Wade picks apart the famous arguments against the reality of race including Guns, Germs, and Steel author Jared Diamond’s geographic determinism and Richard Lewontin’s position that racial classification had no taxonomic significance, which figures prominently in Ashley Montagu’s book Man’s Most Dangerous Myth: The Fallacy of Race.
Chapter 6: “Societies and Institutions”
Genetics and culture both influence social institutions. The transition from hunter-gatherers to sedentism and later the adoption of agriculture both required a new set of human social behaviors and took place independently around the globe.
The default state of human societies is tribalism which favors family and close kin. Wade relies on the work of Francis Fukuyama to trace the emergence of the modern state and the importance of biologically-based institutions on human history. In Fukuyama’s opinion nations are poor when they lack effective institutions.
Daron Acemoğlu and James Robinson reach the same conclusion in their book Why Nations Fail. They believe that nations fail due to extractive institutions and succeed due to inclusive institutions. Extractive institutions are created by selfish elites who seek to exclude others in the society from reaping the benefits of the economy.
One notices in reading this chapter the ongoing theme of the wealthy elite spreading their behavior down the social hierarchy by having more surviving children. Whether it is within the context of the first settled societies (p. 129) or the English before the Industrial Revolution (Chapter 7) it seems conscious breeding (vs. controlled breeding or eugenics) among the elite with the goal of passing on “their advantages of wealth and rank” (p. 129) can have unanticipated consequences for all of society.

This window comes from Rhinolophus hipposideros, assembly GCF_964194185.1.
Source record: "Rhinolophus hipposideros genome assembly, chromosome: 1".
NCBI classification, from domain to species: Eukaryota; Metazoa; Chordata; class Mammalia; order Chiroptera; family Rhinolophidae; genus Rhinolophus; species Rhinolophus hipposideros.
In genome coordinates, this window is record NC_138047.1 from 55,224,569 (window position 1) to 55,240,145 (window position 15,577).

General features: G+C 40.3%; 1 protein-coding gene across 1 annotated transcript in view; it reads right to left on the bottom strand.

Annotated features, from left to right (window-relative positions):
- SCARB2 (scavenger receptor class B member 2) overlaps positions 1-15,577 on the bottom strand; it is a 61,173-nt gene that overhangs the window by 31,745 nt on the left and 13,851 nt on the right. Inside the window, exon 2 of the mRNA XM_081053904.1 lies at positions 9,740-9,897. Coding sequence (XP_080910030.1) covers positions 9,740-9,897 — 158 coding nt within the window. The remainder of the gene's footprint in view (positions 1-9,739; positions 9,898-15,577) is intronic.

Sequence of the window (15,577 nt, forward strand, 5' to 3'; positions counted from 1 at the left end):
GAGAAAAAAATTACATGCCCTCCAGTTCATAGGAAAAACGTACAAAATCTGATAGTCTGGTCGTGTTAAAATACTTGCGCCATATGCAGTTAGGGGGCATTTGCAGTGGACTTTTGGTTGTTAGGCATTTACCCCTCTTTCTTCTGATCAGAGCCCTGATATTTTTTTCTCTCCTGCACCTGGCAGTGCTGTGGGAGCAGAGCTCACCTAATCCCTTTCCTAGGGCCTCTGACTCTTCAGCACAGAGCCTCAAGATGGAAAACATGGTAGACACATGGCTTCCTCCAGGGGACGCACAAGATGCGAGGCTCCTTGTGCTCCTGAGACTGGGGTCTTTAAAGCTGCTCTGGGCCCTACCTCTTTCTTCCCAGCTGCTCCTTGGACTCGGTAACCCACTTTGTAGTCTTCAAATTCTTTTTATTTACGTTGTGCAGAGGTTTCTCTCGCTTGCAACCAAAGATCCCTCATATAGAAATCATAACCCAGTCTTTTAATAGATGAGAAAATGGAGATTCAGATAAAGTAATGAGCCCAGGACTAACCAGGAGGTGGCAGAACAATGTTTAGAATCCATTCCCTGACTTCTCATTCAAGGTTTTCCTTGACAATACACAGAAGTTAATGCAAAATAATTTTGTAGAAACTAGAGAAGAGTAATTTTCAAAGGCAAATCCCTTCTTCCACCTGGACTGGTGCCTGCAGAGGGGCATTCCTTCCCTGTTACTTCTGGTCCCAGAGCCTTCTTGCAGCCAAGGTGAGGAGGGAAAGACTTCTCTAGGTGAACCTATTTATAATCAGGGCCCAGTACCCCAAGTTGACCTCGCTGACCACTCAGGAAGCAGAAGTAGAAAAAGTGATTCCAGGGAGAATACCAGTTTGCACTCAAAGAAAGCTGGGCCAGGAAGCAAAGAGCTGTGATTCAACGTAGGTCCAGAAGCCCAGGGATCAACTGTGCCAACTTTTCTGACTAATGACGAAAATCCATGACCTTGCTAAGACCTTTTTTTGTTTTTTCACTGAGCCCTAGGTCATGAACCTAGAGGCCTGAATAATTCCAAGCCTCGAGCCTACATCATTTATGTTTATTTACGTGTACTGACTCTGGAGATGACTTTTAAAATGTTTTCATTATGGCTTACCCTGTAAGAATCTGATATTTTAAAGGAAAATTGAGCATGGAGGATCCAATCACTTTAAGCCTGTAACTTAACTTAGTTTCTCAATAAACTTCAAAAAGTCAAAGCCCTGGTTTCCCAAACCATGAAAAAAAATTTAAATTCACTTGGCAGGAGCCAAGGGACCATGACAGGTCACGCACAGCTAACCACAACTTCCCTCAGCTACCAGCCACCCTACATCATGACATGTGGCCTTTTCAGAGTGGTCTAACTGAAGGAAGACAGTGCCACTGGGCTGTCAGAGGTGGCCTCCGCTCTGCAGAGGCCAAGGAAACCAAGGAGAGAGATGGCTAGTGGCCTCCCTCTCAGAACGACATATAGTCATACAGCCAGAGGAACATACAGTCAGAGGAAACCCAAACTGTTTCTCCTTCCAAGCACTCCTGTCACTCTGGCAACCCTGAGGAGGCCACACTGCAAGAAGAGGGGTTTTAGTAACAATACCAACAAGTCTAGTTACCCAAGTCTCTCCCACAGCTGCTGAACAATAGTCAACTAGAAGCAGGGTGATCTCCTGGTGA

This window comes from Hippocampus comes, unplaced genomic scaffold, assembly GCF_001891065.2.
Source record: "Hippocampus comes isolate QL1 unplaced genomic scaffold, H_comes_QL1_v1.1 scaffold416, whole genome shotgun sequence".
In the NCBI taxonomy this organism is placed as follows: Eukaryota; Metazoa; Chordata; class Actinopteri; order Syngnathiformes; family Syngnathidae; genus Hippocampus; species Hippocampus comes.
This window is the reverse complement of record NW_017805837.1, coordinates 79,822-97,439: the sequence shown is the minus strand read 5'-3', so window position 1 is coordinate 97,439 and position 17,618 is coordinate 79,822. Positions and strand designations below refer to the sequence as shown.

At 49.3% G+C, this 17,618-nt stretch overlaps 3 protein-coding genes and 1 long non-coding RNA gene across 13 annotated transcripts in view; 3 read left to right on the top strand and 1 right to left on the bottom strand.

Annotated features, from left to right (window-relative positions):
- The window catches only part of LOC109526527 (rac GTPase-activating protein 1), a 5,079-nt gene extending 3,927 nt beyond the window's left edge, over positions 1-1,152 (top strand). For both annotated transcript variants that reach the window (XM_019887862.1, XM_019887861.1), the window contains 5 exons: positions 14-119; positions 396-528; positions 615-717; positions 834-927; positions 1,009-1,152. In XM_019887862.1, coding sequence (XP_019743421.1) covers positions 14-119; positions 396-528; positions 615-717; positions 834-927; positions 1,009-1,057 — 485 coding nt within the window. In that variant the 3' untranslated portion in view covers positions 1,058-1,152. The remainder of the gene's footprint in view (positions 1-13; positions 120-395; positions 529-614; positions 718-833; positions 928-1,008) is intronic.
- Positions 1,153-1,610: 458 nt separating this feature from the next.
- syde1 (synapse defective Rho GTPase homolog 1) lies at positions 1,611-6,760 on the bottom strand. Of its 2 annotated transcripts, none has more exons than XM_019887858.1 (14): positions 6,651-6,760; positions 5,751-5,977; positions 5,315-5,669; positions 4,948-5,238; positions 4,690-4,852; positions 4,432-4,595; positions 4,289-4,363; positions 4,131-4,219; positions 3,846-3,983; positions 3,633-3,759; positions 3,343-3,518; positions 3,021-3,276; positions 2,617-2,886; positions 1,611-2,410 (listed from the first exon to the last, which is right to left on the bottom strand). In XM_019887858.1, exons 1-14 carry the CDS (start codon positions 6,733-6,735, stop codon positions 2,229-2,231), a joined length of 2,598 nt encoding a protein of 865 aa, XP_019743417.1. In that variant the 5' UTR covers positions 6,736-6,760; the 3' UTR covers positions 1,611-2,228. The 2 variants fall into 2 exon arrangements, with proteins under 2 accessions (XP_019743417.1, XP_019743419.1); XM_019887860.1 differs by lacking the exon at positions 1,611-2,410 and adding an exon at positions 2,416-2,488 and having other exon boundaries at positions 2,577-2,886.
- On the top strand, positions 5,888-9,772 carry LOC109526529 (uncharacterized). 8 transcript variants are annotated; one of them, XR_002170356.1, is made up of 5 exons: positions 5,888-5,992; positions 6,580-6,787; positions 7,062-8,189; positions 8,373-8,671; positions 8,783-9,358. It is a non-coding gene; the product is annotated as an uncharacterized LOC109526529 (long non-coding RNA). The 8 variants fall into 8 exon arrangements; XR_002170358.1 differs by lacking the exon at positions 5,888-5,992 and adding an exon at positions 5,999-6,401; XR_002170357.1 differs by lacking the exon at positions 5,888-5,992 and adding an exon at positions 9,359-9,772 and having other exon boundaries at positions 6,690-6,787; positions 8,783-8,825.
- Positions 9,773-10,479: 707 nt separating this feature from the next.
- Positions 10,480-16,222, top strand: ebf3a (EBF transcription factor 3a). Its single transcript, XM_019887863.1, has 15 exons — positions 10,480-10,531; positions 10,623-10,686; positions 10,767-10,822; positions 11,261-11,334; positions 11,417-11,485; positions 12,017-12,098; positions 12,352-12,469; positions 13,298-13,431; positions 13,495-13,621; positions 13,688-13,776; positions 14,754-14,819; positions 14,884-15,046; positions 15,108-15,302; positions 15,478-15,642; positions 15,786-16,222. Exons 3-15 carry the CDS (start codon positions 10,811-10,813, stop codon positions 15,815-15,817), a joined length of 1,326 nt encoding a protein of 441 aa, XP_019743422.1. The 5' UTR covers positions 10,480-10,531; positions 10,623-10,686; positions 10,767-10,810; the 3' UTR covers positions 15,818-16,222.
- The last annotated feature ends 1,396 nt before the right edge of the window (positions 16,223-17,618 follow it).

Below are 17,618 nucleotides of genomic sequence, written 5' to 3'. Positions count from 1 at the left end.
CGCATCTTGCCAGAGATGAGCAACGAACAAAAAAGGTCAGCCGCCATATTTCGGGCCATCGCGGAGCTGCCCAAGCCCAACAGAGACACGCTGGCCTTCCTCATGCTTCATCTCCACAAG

Chapter 7: “The Recasting of Human Nature”
Thomas Malthus described the situation in which an increase in productivity led to a population increase which consumed the surplus and brought everyone (except the wealthy) back down to starvation level existence. This Malthusian trap afflicted agrarian societies for generations but the Industrial Revolution allowed a way of escaping its effects.
Economic historian Gregory Clark looked to a change in human nature to explain the impact of the Industrial Revolution. Clark used copious historical records from 1200 to 1800 to show that four human behaviors had evolved: interpersonal violence, literacy, the ability to save, and the work ethic.
The genetic mechanism was the so-called ratchet of wealth, the fact that the wealthy had produced more children than the poor. Most of these children of the wealthy descended into the lower social classes, thereby infusing the qualities that had made their families successful among the lower classes.
Tribal societies still exist in Africa and the Middle East and this explains their current poverty. This explains why just importing Western-style institutions to these nations will fail, as will pouring in over $2 trillion in foreign aid.
Wade next plunges into the global IQ and wealth debate summarizing the work of Lynn and Vanhanen and their critics.